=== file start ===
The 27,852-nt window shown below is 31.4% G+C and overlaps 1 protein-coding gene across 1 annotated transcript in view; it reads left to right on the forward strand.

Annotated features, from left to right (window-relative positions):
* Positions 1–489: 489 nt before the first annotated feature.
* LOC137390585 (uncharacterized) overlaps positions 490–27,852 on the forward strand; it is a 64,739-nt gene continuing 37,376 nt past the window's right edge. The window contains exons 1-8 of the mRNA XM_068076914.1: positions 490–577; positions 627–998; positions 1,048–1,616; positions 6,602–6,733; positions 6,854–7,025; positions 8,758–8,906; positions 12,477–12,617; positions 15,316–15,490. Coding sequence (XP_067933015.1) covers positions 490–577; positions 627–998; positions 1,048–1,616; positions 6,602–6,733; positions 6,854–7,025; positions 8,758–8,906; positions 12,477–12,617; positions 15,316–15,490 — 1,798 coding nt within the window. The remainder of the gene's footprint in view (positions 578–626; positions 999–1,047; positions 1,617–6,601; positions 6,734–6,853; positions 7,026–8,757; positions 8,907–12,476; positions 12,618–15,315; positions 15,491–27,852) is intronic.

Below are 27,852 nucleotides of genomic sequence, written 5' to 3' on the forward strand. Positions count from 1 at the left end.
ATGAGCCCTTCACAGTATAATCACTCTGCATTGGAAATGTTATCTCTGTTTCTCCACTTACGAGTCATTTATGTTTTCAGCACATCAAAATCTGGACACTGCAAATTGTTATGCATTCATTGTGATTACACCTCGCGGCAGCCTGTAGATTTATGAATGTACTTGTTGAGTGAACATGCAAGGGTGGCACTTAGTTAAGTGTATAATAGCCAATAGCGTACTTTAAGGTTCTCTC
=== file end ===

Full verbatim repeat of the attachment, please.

The 27,852-nt window shown below is 31.4% G+C and overlaps 1 protein-coding gene across 1 annotated transcript in view; it reads left to right on the forward strand.

Annotated features, from left to right (window-relative positions):
* Positions 1–489: 489 nt before the first annotated feature.
* LOC137390585 (uncharacterized) overlaps positions 490–27,852 on the forward strand; it is a 64,739-nt gene continuing 37,376 nt past the window's right edge. The window contains exons 1-8 of the mRNA XM_068076914.1: positions 490–577; positions 627–998; positions 1,048–1,616; positions 6,602–6,733; positions 6,854–7,025; positions 8,758–8,906; positions 12,477–12,617; positions 15,316–15,490. Coding sequence (XP_067933015.1) covers positions 490–577; positions 627–998; positions 1,048–1,616; positions 6,602–6,733; positions 6,854–7,025; positions 8,758–8,906; positions 12,477–12,617; positions 15,316–15,490 — 1,798 coding nt within the window. The remainder of the gene's footprint in view (positions 578–626; positions 999–1,047; positions 1,617–6,601; positions 6,734–6,853; positions 7,026–8,757; positions 8,907–12,476; positions 12,618–15,315; positions 15,491–27,852) is intronic.

Below are 27,852 nucleotides of genomic sequence, written 5' to 3' on the forward strand. Positions count from 1 at the left end.
ATGAGCCCTTCACAGTATAATCACTCTGCATTGGAAATGTTATCTCTGTTTCTCCACTTACGAGTCATTTATGTTTTCAGCACATCAAAATCTGGACACTGCAAATTGTTATGCATTCATTGTGATTACACCTCGCGGCAGCCTGTAGATTTATGAATGTACTTGTTGAGTGAACATGCAAGGGTGGCACTTAGTTAAGTGTATAATAGCCAATAGCGTACTTTAAGGTTCTCTC